Roberto Ramirez, a Grand Master Torcedor, spent 50 years making cigars for Fidel Castro. Well, not personally for him. Ramirez worked in a state-owned cigar factory in Cuba. In 1992, Ramirez made his way to Tampa and set up his own cigar store a few years later. I came upon him sitting in the window of his Ybor City shop, La Herencia De Cuba, rolling cigars.
La Herencia means “the tradition.” I was mesmerized watching him. It was as if he was creating a precious piece of art with each cigar. “He still loves rolling cigars, even after all these years,” his son Abraham said. Roberto doesn’t speak any English so Abraham translated. “We make 2 to 300 cigars a day, all hand-rolled,” Abraham said. “That comes out to about 15 boxes.” There was a woman sitting at a table beside Roberto also rolling cigars.
Roberto Ramirez was born in Cuba to a family of cigar rollers and tobacco harvesters. He was raised on a tobacco farm and by the time he was nine he had learned the art of rolling cigars by hand. In 1976 and 1988 he was named the number one cigar roller in Cuba. I asked about the U.S. embargo with Cuba and Abraham, who helps run the shop, said they use all Bolivian tobacco. “It’s good stuff,” he said. So, they were able to import a Cuban cigar maker, but not Cuban tobacco.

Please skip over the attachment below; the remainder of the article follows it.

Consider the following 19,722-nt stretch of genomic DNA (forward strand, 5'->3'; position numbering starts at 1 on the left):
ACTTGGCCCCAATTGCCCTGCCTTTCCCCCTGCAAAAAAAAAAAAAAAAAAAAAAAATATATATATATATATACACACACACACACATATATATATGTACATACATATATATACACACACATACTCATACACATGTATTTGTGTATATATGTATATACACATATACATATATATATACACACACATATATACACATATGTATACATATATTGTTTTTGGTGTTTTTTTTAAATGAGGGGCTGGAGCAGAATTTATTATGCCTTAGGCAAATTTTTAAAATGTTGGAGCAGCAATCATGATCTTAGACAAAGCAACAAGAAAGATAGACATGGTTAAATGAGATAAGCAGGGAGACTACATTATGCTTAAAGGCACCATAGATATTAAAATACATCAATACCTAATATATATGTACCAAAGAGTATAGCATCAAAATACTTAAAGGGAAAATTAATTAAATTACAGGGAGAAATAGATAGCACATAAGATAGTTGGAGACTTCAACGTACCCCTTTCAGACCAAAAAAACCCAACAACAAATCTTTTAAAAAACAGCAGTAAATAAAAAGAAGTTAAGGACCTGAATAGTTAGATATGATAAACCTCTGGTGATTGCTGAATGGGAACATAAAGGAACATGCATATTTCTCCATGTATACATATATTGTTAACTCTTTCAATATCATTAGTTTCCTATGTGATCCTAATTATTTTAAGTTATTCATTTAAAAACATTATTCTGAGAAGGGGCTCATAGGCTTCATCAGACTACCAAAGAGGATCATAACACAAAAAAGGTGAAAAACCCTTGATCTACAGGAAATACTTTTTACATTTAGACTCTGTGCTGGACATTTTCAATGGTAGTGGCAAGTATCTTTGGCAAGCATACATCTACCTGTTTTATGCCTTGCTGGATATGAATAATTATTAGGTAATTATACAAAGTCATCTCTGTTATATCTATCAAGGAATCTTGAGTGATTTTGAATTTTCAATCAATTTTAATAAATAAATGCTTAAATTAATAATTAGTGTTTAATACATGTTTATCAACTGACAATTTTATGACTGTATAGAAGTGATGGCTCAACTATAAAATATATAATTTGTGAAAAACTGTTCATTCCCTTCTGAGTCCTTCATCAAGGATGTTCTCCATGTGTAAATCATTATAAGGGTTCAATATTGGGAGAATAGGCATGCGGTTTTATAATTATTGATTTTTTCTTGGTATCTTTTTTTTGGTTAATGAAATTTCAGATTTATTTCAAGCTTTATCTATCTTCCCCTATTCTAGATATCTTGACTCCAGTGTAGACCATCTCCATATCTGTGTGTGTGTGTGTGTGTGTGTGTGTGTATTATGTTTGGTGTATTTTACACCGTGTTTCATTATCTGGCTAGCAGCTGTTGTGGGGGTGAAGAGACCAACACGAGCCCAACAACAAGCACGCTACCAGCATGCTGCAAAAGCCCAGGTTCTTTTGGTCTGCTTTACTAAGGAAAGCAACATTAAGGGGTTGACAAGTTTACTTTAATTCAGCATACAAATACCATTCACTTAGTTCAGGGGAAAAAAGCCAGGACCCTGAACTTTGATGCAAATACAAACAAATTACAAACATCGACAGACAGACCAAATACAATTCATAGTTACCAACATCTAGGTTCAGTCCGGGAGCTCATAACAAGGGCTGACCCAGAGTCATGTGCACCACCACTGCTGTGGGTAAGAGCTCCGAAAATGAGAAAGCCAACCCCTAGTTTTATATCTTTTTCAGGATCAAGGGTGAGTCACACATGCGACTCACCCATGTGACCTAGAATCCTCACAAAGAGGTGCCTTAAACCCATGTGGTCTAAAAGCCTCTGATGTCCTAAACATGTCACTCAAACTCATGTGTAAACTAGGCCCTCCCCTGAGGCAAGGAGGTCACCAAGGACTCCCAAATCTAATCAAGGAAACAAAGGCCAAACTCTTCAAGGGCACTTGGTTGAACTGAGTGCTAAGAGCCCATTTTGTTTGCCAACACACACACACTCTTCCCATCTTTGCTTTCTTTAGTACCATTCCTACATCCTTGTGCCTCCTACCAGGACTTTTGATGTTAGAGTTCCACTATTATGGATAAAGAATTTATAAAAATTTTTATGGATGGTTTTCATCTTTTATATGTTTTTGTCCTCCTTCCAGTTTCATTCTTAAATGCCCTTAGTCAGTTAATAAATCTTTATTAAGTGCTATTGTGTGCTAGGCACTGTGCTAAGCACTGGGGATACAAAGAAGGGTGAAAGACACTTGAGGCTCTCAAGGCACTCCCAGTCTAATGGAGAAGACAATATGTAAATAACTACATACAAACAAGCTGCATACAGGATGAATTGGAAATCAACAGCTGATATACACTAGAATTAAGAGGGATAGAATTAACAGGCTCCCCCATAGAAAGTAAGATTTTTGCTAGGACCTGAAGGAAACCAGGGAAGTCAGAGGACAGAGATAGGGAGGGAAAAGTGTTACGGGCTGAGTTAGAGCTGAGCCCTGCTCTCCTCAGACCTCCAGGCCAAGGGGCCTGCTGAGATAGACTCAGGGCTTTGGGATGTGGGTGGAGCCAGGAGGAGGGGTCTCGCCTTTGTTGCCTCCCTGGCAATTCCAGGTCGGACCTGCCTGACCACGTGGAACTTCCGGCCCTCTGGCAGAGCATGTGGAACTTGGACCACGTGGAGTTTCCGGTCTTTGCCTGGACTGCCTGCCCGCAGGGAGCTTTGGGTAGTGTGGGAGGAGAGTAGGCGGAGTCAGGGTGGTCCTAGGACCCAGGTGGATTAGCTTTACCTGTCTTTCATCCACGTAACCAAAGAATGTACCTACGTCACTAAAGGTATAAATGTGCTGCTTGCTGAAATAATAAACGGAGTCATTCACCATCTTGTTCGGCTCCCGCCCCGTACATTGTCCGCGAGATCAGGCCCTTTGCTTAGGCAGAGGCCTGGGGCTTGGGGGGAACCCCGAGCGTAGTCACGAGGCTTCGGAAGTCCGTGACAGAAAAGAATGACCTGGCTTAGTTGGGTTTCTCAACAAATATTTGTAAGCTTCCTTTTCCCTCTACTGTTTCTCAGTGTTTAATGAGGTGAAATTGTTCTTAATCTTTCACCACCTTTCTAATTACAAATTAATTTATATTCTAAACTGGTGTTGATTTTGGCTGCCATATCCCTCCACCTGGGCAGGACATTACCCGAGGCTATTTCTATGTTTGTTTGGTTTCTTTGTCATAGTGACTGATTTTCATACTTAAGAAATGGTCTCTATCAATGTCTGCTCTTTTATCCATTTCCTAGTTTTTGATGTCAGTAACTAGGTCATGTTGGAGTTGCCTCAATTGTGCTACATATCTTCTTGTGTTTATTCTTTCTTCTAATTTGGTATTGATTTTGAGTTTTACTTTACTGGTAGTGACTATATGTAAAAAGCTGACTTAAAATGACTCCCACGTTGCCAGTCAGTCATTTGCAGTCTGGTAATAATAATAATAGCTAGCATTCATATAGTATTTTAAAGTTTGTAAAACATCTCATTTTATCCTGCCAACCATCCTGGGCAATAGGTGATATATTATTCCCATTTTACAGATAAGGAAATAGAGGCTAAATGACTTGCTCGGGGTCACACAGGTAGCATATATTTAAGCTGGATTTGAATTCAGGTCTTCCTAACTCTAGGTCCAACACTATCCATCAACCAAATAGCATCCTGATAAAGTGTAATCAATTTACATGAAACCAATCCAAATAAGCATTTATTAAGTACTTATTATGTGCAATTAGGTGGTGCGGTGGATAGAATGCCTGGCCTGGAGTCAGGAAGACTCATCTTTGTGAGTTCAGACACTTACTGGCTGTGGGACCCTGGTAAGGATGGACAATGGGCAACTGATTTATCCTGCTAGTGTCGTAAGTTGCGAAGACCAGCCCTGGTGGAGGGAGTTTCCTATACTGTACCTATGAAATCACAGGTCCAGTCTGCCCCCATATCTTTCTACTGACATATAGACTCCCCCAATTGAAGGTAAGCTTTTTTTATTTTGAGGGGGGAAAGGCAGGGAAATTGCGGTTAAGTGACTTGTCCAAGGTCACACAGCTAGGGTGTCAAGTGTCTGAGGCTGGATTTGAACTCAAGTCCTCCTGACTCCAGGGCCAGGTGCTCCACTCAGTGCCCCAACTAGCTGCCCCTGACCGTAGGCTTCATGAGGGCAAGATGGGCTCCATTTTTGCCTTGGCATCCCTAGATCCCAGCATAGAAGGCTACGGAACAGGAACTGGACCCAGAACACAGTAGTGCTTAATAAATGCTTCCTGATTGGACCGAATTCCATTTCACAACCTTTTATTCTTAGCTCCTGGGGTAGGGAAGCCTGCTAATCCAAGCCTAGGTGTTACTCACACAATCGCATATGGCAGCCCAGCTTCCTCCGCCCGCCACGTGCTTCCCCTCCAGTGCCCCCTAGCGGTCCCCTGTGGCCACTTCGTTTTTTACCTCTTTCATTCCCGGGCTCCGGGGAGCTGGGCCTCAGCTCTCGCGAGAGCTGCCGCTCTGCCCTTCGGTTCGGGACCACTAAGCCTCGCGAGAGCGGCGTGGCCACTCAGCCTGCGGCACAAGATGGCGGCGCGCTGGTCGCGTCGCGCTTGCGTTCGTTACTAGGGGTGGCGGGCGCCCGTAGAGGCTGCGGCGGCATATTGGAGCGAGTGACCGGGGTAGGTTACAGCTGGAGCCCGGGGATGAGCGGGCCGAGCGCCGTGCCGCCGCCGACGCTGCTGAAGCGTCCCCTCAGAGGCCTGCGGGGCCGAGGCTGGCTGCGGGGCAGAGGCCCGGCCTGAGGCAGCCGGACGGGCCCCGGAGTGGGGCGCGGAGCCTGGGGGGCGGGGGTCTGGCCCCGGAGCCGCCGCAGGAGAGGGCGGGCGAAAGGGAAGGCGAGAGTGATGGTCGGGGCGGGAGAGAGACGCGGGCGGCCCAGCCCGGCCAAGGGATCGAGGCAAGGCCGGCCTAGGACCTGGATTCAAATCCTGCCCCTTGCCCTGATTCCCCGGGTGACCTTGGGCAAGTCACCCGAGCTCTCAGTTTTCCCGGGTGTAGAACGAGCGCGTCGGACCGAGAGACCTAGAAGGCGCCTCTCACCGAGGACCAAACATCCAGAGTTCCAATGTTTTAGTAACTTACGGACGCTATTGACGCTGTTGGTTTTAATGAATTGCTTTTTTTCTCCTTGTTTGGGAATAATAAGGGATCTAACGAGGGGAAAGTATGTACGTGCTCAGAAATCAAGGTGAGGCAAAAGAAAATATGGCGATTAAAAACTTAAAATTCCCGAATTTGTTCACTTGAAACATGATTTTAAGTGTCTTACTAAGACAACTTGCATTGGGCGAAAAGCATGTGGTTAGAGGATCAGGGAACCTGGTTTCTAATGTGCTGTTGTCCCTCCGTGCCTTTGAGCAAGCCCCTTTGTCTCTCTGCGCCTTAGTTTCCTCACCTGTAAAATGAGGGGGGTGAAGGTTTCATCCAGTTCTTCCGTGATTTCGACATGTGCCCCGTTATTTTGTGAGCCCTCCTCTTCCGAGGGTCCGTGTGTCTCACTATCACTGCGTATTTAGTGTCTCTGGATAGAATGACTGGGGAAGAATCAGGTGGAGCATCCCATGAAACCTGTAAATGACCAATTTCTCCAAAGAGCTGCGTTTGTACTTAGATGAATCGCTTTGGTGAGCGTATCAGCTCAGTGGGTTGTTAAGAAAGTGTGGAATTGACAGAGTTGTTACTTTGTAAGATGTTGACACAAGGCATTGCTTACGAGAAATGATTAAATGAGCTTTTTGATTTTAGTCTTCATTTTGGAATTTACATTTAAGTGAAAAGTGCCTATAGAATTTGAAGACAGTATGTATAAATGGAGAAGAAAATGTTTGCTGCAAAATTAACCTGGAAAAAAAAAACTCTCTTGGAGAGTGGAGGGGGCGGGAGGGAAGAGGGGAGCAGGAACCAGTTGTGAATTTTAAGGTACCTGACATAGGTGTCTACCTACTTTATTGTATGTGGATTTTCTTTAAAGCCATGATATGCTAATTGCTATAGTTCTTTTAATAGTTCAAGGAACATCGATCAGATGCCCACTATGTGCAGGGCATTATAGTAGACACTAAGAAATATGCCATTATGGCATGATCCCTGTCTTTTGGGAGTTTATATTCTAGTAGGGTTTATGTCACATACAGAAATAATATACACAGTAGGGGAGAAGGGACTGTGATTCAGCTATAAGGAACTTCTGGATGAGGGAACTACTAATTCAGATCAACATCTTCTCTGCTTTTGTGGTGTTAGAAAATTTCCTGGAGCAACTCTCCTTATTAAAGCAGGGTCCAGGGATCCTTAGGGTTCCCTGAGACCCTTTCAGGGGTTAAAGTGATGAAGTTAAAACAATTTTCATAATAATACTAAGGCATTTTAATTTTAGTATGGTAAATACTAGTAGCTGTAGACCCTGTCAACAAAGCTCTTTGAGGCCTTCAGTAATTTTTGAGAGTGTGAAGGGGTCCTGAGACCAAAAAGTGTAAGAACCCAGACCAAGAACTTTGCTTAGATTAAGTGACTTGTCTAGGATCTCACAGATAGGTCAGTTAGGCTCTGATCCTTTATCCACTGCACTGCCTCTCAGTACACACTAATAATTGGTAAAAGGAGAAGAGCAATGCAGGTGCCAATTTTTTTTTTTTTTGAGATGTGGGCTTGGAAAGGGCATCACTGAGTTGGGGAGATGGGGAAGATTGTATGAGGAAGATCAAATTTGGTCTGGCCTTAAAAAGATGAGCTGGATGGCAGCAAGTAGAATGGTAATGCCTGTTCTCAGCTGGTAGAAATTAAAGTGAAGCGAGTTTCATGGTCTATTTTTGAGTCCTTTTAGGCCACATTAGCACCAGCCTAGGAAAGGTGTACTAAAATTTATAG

Roberto agreed to sit for me while I drew his caricature. Later, I wanted to ask if he knew who Art Rooney was, but my translator had stepped away. Roberto probably doesn’t even follow American football, but I like to think he would have been honored to hand-roll a stogie for “The Chief.”